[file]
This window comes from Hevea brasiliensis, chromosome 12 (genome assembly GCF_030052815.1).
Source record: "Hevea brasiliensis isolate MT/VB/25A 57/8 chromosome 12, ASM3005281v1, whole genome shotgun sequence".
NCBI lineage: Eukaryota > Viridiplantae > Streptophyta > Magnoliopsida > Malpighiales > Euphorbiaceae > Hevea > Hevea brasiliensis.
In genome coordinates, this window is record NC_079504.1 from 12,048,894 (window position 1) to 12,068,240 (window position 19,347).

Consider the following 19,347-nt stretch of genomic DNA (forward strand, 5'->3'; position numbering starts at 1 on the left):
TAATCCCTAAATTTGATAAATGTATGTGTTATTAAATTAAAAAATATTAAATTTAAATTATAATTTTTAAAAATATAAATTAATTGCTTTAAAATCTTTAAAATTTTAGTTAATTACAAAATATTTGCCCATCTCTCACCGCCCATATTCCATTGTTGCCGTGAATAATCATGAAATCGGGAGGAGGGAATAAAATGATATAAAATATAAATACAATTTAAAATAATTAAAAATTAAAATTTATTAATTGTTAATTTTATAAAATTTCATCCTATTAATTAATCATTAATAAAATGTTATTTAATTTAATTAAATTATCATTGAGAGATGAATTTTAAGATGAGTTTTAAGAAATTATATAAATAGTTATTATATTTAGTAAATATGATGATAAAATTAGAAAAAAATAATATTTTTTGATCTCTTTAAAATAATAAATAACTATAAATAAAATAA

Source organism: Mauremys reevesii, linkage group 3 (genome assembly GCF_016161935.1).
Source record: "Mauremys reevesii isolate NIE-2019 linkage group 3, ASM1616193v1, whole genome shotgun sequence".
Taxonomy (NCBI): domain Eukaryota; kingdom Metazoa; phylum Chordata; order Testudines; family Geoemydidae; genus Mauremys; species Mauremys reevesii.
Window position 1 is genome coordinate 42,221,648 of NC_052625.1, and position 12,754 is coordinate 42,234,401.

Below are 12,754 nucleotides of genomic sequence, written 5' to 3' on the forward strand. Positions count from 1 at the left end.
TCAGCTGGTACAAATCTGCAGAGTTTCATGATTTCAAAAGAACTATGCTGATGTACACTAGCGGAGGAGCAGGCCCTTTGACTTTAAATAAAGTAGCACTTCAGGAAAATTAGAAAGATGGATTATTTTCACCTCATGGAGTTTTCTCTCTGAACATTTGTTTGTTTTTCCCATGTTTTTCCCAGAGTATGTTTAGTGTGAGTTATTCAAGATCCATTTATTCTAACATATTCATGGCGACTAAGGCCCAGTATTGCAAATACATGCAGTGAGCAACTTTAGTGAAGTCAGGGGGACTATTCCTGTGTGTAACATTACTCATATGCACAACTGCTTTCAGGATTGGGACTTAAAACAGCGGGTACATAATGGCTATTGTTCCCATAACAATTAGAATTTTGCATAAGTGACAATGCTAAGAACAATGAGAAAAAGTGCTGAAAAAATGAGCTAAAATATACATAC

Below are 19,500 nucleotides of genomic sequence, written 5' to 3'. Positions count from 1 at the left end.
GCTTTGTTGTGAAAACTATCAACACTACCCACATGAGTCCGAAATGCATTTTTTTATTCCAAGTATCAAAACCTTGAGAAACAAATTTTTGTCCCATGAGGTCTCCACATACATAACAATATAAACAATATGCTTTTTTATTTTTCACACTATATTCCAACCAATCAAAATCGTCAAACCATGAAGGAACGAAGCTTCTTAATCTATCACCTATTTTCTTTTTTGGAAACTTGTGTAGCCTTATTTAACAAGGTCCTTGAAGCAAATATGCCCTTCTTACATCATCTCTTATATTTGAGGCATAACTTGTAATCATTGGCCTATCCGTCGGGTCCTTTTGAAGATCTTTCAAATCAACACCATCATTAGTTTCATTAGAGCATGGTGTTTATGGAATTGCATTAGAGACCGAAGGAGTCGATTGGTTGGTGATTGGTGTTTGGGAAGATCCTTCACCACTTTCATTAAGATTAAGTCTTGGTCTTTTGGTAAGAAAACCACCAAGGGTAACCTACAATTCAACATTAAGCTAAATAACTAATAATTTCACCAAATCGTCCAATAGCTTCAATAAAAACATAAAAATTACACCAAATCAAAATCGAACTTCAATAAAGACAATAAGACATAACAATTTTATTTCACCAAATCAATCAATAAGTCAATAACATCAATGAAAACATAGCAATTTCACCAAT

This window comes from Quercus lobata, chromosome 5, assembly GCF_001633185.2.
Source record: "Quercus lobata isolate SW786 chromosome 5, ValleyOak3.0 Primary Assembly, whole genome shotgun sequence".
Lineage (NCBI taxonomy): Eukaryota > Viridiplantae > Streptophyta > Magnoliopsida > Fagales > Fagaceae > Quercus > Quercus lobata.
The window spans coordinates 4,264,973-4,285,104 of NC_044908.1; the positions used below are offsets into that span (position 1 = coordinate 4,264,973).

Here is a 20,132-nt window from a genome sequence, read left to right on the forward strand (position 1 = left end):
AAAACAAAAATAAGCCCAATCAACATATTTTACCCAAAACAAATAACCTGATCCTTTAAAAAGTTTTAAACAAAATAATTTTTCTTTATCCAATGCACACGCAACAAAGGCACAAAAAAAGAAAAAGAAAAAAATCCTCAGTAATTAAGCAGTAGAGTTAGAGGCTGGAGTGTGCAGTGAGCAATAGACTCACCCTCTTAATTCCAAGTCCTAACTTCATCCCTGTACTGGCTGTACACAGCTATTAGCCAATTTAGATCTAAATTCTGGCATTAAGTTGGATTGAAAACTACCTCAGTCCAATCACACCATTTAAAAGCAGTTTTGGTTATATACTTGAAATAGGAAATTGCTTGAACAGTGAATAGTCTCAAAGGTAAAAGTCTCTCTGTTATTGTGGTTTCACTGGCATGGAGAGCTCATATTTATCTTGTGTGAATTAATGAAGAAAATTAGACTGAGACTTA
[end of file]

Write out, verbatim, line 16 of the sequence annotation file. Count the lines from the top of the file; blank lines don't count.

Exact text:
Source record: "Quercus lobata isolate SW786 chromosome 5, ValleyOak3.0 Primary Assembly, whole genome shotgun sequence".